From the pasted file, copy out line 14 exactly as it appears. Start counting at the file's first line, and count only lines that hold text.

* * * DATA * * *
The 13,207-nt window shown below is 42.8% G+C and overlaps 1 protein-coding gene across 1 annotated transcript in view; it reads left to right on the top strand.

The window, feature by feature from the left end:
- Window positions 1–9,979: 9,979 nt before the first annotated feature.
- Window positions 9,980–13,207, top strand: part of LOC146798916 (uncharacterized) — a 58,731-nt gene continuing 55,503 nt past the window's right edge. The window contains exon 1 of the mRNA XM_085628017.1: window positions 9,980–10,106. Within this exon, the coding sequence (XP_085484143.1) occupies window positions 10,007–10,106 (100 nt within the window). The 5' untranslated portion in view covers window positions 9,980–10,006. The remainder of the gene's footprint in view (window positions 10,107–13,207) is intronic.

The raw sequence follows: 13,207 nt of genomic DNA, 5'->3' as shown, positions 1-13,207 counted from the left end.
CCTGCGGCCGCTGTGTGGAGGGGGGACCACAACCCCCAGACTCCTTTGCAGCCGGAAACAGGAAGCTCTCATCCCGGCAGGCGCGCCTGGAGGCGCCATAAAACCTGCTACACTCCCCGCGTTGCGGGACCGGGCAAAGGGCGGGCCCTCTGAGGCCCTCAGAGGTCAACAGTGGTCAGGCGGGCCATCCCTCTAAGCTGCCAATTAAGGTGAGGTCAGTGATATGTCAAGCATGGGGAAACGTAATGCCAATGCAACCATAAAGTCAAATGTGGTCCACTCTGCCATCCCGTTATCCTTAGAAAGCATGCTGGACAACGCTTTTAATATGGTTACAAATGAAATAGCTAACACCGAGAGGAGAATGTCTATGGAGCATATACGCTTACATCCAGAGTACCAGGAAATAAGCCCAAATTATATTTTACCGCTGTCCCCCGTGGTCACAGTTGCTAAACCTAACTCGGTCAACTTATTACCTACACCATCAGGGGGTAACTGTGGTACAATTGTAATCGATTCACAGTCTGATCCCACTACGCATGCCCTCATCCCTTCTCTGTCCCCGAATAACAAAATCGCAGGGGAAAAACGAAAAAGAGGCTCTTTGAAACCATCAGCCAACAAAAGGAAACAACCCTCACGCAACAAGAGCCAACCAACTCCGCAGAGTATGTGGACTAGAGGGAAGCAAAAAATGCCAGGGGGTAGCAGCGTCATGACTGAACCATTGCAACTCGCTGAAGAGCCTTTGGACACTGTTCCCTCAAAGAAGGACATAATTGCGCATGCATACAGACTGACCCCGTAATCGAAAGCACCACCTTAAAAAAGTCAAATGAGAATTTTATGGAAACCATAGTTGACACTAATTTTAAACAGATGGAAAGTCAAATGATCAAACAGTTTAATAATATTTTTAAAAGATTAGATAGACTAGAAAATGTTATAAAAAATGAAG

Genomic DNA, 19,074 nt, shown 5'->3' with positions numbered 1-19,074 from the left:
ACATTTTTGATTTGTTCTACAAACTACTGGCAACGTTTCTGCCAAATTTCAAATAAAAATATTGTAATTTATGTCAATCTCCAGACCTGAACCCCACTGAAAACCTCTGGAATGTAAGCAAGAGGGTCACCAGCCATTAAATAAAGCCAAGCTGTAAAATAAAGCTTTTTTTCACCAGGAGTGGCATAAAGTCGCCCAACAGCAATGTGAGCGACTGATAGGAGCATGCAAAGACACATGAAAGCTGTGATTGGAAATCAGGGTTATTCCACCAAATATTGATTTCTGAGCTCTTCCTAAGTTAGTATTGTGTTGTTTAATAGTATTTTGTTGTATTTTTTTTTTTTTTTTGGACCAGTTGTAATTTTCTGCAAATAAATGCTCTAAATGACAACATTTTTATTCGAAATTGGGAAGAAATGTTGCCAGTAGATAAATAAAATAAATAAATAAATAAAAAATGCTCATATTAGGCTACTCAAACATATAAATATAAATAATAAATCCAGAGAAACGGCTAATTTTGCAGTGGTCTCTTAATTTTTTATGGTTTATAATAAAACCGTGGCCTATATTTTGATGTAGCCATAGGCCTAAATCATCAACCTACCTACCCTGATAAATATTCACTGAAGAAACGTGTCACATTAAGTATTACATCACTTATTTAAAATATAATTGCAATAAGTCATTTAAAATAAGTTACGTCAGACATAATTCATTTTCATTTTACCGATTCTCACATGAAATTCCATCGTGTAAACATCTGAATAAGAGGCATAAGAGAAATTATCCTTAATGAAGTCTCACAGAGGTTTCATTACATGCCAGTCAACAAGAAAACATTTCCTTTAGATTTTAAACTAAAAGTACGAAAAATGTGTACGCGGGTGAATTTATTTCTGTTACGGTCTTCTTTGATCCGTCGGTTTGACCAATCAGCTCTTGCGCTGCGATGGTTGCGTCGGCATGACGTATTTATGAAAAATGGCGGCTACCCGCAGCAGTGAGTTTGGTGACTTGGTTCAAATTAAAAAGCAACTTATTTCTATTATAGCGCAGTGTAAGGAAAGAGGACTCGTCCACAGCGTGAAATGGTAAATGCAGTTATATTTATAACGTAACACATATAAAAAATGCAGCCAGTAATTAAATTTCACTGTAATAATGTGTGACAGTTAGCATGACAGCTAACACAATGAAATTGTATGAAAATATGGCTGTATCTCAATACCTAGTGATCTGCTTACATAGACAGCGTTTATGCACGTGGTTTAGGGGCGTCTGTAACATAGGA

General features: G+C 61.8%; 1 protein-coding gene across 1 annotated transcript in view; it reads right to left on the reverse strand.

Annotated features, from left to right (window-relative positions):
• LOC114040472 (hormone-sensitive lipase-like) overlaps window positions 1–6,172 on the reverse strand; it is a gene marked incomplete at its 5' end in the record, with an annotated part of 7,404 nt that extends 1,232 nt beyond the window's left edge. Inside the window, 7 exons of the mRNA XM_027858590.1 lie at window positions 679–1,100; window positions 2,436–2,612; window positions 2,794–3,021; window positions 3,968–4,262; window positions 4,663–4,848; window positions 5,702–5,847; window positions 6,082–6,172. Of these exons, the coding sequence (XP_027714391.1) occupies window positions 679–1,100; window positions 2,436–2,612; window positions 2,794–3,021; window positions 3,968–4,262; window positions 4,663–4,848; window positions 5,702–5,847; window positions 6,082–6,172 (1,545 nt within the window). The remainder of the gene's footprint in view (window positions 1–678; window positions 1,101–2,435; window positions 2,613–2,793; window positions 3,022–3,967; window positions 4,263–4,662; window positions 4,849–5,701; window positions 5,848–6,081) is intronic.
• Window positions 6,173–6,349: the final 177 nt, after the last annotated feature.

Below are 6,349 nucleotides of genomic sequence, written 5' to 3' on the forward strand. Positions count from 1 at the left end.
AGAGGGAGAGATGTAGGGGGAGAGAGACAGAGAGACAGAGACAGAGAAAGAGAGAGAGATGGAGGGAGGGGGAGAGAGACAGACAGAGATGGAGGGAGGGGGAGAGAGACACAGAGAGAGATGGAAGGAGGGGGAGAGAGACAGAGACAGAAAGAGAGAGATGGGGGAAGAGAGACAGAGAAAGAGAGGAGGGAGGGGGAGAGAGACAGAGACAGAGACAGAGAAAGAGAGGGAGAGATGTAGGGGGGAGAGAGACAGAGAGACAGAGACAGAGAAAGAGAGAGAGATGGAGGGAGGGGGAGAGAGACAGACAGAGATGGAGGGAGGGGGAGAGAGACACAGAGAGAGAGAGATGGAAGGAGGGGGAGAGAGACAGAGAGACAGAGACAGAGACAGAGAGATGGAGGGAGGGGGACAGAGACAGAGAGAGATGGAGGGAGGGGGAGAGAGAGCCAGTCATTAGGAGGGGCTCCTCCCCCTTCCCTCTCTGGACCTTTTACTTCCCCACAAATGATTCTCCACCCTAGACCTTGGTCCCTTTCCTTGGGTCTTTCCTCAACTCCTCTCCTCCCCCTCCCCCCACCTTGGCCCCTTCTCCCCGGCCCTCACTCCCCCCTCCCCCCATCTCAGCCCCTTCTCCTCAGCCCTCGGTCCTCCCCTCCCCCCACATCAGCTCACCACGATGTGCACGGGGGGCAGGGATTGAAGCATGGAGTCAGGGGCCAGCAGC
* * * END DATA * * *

AGAGGGAGAGATGTAGGGGGAGAGAGACAGAGAGACAGAGACAGAGAAAGAGAGAGAGATGGAGGGAGGGGGAGAGAGACAGACAGAGATGGAGGGAGGGGGAGAGAGACACAGAGAGAGATGGAAGGAGGGGGAGAGAGACAGAGACAGAAAGAGAGAGATGGGGGAAGAGAGACAGAGAAAGAGAGGAGGGAGGGGGAGAGAGACAGAGACAGAGACAGAGAAAGAGAGGGAGAGATGTAGGGGGGAGAGAGACAGAGAGACAGAGACAGAGAAAGAGAGAGAGATGGAGGGAGGGGGAGAGAGACAGACAGAGATGGAGGGAGGGGGAGAGAGACACAGAGAGAGAGAGATGGAAGGAGGGGGAGAGAGACAGAGAGACAGAGACAGAGACAGAGAGATGGAGGGAGGGGGACAGAGACAGAGAGAGATGGAGGGAGGGGGAGAGAGAGCCAGTCATTAGGAGGGGCTCCTCCCCCTTCCCTCTCTGGACCTTTTACTTCCCCACAAATGATTCTCCACCCTAGACCTTGGTCCCTTTCCTTGGGTCTTTCCTCAACTCCTCTCCTCCCCCTCCCCCCACCTTGGCCCCTTCTCCCCGGCCCTCACTCCCCCCTCCCCCCATCTCAGCCCCTTCTCCTCAGCCCTCGGTCCTCCCCTCCCCCCACATCAGCTCACCACGATGTGCACGGGGGGCAGGGATTGAAGCATGGAGTCAGGGGCCAGCAGC